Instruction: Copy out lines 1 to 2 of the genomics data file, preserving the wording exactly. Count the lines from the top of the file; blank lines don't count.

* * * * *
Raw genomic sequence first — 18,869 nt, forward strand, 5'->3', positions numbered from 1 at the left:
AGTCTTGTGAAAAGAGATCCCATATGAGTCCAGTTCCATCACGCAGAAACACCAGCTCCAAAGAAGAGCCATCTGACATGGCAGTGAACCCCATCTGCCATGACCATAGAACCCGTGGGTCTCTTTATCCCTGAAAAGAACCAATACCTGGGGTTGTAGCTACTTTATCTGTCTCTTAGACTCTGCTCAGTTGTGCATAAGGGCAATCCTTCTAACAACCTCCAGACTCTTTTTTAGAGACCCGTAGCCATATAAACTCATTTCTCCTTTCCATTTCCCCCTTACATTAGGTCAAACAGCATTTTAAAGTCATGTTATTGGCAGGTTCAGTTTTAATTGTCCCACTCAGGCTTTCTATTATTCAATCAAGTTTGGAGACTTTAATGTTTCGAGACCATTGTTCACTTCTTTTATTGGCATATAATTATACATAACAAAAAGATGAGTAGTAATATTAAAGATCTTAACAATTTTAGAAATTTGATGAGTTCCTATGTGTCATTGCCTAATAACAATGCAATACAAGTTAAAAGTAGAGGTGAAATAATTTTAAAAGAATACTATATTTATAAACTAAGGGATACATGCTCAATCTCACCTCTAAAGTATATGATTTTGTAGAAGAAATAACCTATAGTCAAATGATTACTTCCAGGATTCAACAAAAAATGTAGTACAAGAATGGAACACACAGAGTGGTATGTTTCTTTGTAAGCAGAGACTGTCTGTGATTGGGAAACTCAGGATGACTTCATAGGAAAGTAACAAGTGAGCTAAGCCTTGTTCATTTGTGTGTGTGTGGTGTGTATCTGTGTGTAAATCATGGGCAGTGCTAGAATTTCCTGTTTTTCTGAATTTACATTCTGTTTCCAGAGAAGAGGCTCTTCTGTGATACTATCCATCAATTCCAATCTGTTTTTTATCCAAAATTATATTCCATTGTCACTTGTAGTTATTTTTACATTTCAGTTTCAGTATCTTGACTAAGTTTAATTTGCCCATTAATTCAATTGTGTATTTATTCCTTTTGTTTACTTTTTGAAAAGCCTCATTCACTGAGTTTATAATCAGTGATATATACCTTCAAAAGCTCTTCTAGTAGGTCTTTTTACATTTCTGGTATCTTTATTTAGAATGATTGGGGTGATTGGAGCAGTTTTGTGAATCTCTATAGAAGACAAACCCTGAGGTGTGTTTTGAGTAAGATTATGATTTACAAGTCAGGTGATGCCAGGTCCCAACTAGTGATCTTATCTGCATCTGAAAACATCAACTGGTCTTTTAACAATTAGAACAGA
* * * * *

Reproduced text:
Raw genomic sequence first — 18,869 nt, forward strand, 5'->3', positions numbered from 1 at the left:
AGTCTTGTGAAAAGAGATCCCATATGAGTCCAGTTCCATCACGCAGAAACACCAGCTCCAAAGAAGAGCCATCTGACATGGCAGTGAACCCCATCTGCCATGACCATAGAACCCGTGGGTCTCTTTATCCCTGAAAAGAACCAATACCTGGGGTTGTAGCTACTTTATCTGTCTCTTAGACTCTGCTCAGTTGTGCATAAGGGCAATCCTTCTAACAACCTCCAGACTCTTTTTTAGAGACCCGTAGCCATATAAACTCATTTCTCCTTTCCATTTCCCCCTTACATTAGGTCAAACAGCATTTTAAAGTCATGTTATTGGCAGGTTCAGTTTTAATTGTCCCACTCAGGCTTTCTATTATTCAATCAAGTTTGGAGACTTTAATGTTTCGAGACCATTGTTCACTTCTTTTATTGGCATATAATTATACATAACAAAAAGATGAGTAGTAATATTAAAGATCTTAACAATTTTAGAAATTTGATGAGTTCCTATGTGTCATTGCCTAATAACAATGCAATACAAGTTAAAAGTAGAGGTGAAATAATTTTAAAAGAATACTATATTTATAAACTAAGGGATACATGCTCAATCTCACCTCTAAAGTATATGATTTTGTAGAAGAAATAACCTATAGTCAAATGATTACTTCCAGGATTCAACAAAAAATGTAGTACAAGAATGGAACACACAGAGTGGTATGTTTCTTTGTAAGCAGAGACTGTCTGTGATTGGGAAACTCAGGATGACTTCATAGGAAAGTAACAAGTGAGCTAAGCCTTGTTCATTTGTGTGTGTGTGGTGTGTATCTGTGTGTAAATCATGGGCAGTGCTAGAATTTCCTGTTTTTCTGAATTTACATTCTGTTTCCAGAGAAGAGGCTCTTCTGTGATACTATCCATCAATTCCAATCTGTTTTTTATCCAAAATTATATTCCATTGTCACTTGTAGTTATTTTTACATTTCAGTTTCAGTATCTTGACTAAGTTTAATTTGCCCATTAATTCAATTGTGTATTTATTCCTTTTGTTTACTTTTTGAAAAGCCTCATTCACTGAGTTTATAATCAGTGATATATACCTTCAAAAGCTCTTCTAGTAGGTCTTTTTACATTTCTGGTATCTTTATTTAGAATGATTGGGGTGATTGGAGCAGTTTTGTGAATCTCTATAGAAGACAAACCCTGAGGTGTGTTTTGAGTAAGATTATGATTTACAAGTCAGGTGATGCCAGGTCCCAACTAGTGATCTTATCTGCATCTGAAAACATCAACTGGTCTTTTAACAATTAGAACAGA